More than 170 years after the mysterious disappearance of the british ship HMS Terror in the canadian Arctic, previously unseen footage of the wreckage were released Wednesday. They reveal an inner well-preserved that could shed new light on this expedition legendary. The Terror is one of two ships of the expedition of the british explorer John Franklin, part of Great Britain in 1845 in search of the northwest passage, which connects the Atlantic and Pacific oceans through the Arctic.
Visit the HMS Terror with these underwater images original Look on Figaro Live
Surprised by the cold, the 129 sailors of the expedition remained trapped for a year and a half in the ice cream before dying of hunger, cold and lead poisoning. The circumstances of the greatest tragedy in arctic exploration, which has been the subject of an american television series ( The Terror ), have remained unclear since then. The first ship, HMS Erebus, was found in 2014 in the same area.
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The images taken by the divers and the robot submersible, remote-controlled Parks Canada Agency reveal artifacts intact of the life on the ship. The wreckage was found in 2016 in 24 metres depth off the coast of King William island, in the North-West passage, to the east of Cambridge Bay in the Nunavut territory.
“We had the impression, by exploring the HMS Terror, that it was a ship recently abandoned by his crew, seeming to have escaped the passage of time”, explains in a press release, Ryan Harris, director of the archaeological project and pilot of the remotely operated vehicle used for the excavation. During 48 dives, including seven with the robot, “in water that was around the zero degree or less”, the team obtained images of more than 90% of the lower deck of the boat.
Wreck of ship lost in 1848 may reveal secrets of the Arctic expedition.
Almost two centuries after descending to its watery grave, HMS Terror could offer up new clues to its demise — and solve year enduring mystery in the history of Arctic discoveryhttps://t. co/SeMqqLPeyN pic.twitter.com/3escTKv11U
— AFP news agency (@AFP) August 29, 2019
A last space unexplored and The images taken by the divers and the robot submersible reveal artifacts intact of the life on the ship. RYAN HARRIS/AFP
The boat was found placed right on her keel at the bottom of the sea, the propeller is still in place, the anchor lifted, and the roof windows are not covered, which suggests the fold of the ship, noted Harris. The sediments that blanketed the room of the ship’s captain, Francis Crozier, ensured the preservation of his office, in which the researchers expect to find scientific instruments and maps.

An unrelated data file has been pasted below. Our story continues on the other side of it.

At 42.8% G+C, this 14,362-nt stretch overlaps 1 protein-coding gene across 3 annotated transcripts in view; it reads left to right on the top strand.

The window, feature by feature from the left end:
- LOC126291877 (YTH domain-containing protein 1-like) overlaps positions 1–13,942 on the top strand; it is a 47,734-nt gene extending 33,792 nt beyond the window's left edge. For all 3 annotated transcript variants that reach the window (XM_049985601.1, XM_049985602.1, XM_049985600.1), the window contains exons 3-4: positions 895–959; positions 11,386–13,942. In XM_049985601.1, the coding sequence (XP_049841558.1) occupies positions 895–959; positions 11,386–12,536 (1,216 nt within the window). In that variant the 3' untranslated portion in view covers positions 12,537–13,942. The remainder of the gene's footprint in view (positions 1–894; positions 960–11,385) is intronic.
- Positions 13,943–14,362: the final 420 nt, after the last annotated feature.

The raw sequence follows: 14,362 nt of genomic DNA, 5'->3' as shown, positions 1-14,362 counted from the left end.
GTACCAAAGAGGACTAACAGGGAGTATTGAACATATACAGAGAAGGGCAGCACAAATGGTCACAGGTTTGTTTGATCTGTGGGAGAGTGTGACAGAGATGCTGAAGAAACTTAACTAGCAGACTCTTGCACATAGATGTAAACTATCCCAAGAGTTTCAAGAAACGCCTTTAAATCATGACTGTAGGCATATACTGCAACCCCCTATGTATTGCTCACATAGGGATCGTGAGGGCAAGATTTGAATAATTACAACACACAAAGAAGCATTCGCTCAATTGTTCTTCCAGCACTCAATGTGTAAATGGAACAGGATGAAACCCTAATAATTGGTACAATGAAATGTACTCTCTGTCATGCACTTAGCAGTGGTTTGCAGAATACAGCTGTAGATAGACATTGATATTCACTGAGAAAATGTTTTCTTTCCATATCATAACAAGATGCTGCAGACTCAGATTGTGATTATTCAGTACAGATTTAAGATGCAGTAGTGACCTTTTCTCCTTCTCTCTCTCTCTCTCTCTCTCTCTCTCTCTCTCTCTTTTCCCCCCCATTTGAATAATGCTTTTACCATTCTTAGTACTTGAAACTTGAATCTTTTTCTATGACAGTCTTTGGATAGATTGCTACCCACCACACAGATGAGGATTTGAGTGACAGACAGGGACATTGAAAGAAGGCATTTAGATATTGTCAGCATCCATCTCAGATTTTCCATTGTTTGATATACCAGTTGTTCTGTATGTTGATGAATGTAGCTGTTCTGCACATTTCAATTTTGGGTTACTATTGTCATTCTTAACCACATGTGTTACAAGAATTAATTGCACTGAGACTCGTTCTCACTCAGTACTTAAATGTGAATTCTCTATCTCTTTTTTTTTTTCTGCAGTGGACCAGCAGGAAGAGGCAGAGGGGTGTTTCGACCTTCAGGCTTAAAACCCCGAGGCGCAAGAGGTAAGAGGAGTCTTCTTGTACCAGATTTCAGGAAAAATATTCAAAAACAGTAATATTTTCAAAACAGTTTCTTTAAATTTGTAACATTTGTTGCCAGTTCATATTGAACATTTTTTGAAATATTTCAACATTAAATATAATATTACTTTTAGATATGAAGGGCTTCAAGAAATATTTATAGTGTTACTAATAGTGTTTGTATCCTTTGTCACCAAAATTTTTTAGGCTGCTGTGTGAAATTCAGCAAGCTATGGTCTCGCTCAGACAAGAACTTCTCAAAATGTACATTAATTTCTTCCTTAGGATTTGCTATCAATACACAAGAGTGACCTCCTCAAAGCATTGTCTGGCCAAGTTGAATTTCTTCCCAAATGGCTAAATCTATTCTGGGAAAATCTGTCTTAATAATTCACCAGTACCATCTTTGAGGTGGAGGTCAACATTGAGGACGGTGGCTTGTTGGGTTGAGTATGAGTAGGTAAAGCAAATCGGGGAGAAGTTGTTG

Only the personal quarters of the captain remained inaccessible, due to a closed door. The researchers hope to find documents written and sealed that the cold water and the sediment may have retained. “The writings may clarify what happened, the chronology of events, when the boats separated, and how they arrived where they were abandoned,” said Mr. Harris in a press conference.
The Terror and the Erebus are the parties of Great Britain with a hull covered with iron to ice, steam machinery, and provisions for three years in the Arctic. A boat sponsored by the widow Franklin, Lady Jane, was found in 1859 on King William island a message that has lifted the veil on a part of the mystery. According to this, the explorer and 23 crew members died on June 11, 1847 in unknown circumstances. On 22 April 1848, 105 survivors were reported to have left the ships on foot to join the mainland by the ice, according to this message. None have survived.
This engraving of the time shows the HMS Terror and Erebus trapped in ice. Rue des Archives/© Granger NYC/Rue des Archives
archaeological investigations have been carried out in partnership with inuit organizations, including the oral testimony transmitted from generation to generation have allowed us to locate the wrecks. The inuit communities of the Arctic will be the first to see the artifacts of Terror, which they are legally the co-owners. Roald Amundsen, the Norwegian explorer who crossed the northwest passage for the first time with success in 1905, he spent two winters in the ice nearby King William island.
Ryan Harris and his team hope to return to continue the research next year, in particular, to explore the cabin of captain Crozier. “You never know what you will find in this space unexplored”.